Amazon has lost a High Court case which ruled that it infringed the trademark of beauty firm Lush by diverting customers to similar products through online searches.
Lush, which does not stock products on Amazon, complained that the etailer was using search adverts to target people searching for its products and diverting them towards similar items stocked on its site.
Lush director of regulatory affairs Karl Bygrave said: “We believe strongly in intellectual property and protecting it is of prime importance to us as we grow our brand around the world. We work hard to maintain our ethical integrity in all aspects of our business. This case has been of primary strategic importance for us.”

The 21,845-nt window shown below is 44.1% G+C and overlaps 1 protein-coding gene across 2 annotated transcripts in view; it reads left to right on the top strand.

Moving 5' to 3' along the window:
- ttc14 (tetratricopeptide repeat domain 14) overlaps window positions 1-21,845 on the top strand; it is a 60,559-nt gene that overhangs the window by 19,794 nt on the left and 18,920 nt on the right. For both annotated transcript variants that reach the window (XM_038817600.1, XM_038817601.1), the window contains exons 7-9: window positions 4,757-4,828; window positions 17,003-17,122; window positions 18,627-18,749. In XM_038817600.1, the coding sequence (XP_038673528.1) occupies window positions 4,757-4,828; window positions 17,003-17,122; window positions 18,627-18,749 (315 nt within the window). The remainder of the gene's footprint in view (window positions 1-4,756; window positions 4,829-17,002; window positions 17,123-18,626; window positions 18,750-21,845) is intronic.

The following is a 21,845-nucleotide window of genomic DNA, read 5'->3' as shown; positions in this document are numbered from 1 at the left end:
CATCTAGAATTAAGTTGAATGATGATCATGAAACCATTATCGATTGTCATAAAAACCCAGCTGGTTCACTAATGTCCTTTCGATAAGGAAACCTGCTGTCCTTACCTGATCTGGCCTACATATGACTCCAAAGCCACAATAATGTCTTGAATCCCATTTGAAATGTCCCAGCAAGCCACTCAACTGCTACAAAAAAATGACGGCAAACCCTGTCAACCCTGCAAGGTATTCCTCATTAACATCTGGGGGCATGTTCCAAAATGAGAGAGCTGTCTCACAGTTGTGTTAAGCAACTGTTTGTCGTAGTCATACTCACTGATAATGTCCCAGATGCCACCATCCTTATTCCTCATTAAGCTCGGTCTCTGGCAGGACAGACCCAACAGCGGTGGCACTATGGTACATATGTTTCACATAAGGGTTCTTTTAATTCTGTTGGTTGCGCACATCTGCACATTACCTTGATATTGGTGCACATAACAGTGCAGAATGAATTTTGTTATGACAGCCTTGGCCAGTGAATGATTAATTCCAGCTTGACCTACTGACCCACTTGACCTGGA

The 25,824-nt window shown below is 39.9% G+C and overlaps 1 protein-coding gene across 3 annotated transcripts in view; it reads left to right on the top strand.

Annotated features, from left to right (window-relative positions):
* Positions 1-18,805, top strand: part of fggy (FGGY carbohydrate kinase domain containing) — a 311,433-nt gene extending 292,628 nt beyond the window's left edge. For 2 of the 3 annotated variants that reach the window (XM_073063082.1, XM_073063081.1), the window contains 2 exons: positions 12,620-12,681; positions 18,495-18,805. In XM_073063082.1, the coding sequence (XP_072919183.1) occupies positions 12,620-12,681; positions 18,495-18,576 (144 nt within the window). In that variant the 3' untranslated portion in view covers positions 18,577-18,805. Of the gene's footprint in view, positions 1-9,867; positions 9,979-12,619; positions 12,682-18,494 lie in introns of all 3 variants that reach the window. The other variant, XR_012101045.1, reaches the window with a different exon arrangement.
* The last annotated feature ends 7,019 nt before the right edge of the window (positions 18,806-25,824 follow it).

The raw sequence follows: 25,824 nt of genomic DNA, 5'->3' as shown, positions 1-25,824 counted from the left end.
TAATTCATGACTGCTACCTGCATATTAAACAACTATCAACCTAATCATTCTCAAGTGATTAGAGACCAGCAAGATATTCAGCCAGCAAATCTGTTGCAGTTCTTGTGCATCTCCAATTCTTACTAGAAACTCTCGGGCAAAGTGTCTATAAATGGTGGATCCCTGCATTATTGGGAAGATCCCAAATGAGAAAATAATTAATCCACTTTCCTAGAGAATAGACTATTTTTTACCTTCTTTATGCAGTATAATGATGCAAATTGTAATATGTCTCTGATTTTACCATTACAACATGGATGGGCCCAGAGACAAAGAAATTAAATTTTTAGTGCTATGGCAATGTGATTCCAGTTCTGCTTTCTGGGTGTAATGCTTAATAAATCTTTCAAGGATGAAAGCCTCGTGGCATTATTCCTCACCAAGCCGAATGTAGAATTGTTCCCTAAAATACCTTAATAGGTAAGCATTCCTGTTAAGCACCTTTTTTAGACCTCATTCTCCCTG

Simon Chapman, partner Lewis Silkin, which represented Lush in the case, said: “Today’s judgment provides much needed clarity with regards exactly how far third parties can go in their use of trade marks to generate sponsored advertisements or direct web-traffic for commercial gain unrelated to the trademark owner.
“There is no doubt that many online retailers will need to reconsider their approach with regards the promotion of and marketing activity in support of alternative products to ensure they do not fall foul of today’s important precedent”
The ruling follows a case last year where florist Interflora successfully sued Marks & Spencer over the use of Interflora as a keyword to trigger search results for its flower delivery service.